In order to expand his business, Ferretti bought an abandoned stocking factory next door. (The recent pantyhose rage had made stockings go out of style.) When they walked into the building, they saw a myriad of knitting machines but had no idea what to do with them, so Ferretti started exploring how he could use these new tools. “He called yarn manufacturers—like DuPont—and said he wanted to try using a thicker yarn,” says von Furstenberg. “That’s how the [original] jersey fabric was invented.” Bearing witness to all of this, von Furstenberg came up with the idea of printing on the newly born material. “I started to think about what we could do with the printed jersey fabric,” she says. Ideas—such as T-shirt dresses and polo-shirt dresses—started to form, but they didn’t seem quite right. “[Still], something was incubating.”

In January 1969, von Furstenberg flew to New York for her birthday and to visit her boyfriend—who also happened to be Prince Edouard Egon von Fürstenberg, a descendant of the former German royal family of the same name. When she arrived, she immediately fell in love with America. “It was a world that was so different from Europe,” she remembers. “It just seemed so exciting. Because [New York] was dirty and dangerous, it was cheap.” And because it was cheap, the city attracted all kinds of artists. Egon’s social status garnered him a host of invitations, and von Furstenberg found herself in the company of creatives like Andy Warhol and Robert Rauschenberg. She also met young designers like Stephen Burrows, Giorgio di Sant’Angelo and Halston. “It was an exciting time,” she muses.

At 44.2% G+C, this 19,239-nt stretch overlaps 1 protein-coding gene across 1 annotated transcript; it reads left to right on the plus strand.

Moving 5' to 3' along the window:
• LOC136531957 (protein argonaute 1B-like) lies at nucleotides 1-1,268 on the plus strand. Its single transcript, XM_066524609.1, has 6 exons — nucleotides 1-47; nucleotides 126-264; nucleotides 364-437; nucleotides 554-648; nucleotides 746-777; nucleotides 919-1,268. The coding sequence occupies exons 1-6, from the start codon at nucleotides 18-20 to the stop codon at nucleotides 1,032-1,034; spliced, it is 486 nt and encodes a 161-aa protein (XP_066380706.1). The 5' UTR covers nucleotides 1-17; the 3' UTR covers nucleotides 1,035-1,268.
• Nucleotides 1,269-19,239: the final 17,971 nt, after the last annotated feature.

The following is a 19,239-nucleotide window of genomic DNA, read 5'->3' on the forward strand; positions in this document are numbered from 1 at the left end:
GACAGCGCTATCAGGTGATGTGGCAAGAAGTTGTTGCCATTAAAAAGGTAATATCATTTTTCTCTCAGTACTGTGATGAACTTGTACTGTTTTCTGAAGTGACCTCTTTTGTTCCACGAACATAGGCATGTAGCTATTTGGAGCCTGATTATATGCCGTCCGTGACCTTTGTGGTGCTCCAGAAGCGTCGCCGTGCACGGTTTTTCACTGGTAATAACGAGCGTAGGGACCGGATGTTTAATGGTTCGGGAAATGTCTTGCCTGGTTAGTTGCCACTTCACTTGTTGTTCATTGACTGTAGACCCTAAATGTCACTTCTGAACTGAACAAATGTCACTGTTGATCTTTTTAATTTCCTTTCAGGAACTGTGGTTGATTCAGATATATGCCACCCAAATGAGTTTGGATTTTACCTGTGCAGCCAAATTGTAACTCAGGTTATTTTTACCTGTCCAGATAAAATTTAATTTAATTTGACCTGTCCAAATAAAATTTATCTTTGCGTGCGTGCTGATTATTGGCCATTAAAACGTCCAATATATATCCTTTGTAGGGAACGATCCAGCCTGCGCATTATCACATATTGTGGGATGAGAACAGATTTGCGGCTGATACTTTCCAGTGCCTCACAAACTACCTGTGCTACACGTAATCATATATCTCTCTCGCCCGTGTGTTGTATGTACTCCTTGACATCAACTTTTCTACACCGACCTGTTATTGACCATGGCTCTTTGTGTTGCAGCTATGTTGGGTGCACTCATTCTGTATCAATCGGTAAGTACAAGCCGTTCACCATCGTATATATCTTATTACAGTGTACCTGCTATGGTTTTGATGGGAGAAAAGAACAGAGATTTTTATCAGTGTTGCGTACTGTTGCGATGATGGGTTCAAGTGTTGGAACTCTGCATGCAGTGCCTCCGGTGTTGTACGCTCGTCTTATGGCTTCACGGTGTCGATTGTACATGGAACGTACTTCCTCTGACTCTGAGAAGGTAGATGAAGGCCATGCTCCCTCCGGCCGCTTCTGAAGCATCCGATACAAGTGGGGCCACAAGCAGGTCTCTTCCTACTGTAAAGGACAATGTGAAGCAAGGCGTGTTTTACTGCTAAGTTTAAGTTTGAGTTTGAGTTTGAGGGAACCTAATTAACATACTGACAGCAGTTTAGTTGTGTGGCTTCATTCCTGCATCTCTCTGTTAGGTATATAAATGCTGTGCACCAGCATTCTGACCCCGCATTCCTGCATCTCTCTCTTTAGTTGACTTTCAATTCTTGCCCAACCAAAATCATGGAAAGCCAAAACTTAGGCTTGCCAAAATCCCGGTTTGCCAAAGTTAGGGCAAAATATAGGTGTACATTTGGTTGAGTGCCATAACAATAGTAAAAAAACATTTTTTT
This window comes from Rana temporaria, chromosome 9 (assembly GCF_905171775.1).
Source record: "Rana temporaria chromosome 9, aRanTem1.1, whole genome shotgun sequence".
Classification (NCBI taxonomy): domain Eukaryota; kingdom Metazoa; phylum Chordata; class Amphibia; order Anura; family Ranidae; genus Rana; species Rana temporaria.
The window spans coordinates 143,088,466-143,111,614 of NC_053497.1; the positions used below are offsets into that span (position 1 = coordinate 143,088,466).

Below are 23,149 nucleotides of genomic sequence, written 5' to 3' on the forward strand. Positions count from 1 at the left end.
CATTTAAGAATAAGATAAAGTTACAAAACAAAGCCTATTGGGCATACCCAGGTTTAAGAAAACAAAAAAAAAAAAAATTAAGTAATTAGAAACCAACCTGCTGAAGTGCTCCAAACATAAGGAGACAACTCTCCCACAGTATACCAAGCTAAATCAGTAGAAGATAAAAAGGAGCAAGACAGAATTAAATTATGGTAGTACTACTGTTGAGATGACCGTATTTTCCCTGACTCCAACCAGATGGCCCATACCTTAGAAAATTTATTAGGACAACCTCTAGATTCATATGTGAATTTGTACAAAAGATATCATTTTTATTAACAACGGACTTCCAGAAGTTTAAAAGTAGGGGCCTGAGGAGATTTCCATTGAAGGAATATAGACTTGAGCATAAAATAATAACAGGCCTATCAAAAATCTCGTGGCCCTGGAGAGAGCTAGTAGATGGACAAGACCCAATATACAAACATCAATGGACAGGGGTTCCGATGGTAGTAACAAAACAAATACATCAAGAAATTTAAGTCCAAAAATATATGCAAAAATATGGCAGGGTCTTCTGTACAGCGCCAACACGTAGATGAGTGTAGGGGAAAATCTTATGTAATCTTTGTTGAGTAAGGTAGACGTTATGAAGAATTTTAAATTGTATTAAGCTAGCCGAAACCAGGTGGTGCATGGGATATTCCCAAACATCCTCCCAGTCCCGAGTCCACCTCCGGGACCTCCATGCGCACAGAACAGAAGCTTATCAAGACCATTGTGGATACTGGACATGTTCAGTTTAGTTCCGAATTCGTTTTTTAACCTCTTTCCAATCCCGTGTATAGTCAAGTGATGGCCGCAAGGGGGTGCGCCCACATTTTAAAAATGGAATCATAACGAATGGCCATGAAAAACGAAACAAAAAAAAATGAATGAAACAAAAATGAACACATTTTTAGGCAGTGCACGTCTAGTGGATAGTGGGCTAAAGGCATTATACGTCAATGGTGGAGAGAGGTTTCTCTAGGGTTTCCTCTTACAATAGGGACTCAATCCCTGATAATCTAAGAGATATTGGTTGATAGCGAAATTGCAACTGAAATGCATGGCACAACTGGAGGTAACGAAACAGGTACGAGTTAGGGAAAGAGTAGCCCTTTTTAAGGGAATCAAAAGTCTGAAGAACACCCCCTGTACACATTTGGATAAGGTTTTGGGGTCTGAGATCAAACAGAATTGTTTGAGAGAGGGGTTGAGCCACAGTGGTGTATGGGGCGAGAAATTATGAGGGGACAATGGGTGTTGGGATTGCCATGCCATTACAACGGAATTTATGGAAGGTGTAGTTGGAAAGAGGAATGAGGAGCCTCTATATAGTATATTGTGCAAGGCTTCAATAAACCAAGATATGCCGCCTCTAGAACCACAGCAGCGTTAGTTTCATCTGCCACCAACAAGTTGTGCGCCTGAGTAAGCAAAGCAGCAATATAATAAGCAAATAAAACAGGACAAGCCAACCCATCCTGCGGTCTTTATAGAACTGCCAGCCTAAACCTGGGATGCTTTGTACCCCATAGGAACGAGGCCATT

It made me famous. It made me free, but it gave other women the feeling of freedom as well—an amazing dialogue was created from it. It was magical.

It was also an education. Von Furstenberg discovered a fashion aesthetic that was so different from what she was familiar with in Europe. A month later, on the plane ride home, she started thinking about what she could create and then bring back to the U.S. “When I arrived at the factory in Como, I saw the jersey fabric and [realized] it was an opportunity,” she says. From there, things started to move quickly—in her personal life as well. By October 1969, von Furstenberg was married, pregnant and back in New York with a suitcase full of dresses. During her first two years there, she worked out of her and her husband’s apartment and came up with a little wrap-top, matching skirt and matching pants. The ensemble morphed into a singular dress. “That’s how it began,” she says. “The first versions had a snake print and a leopard print.”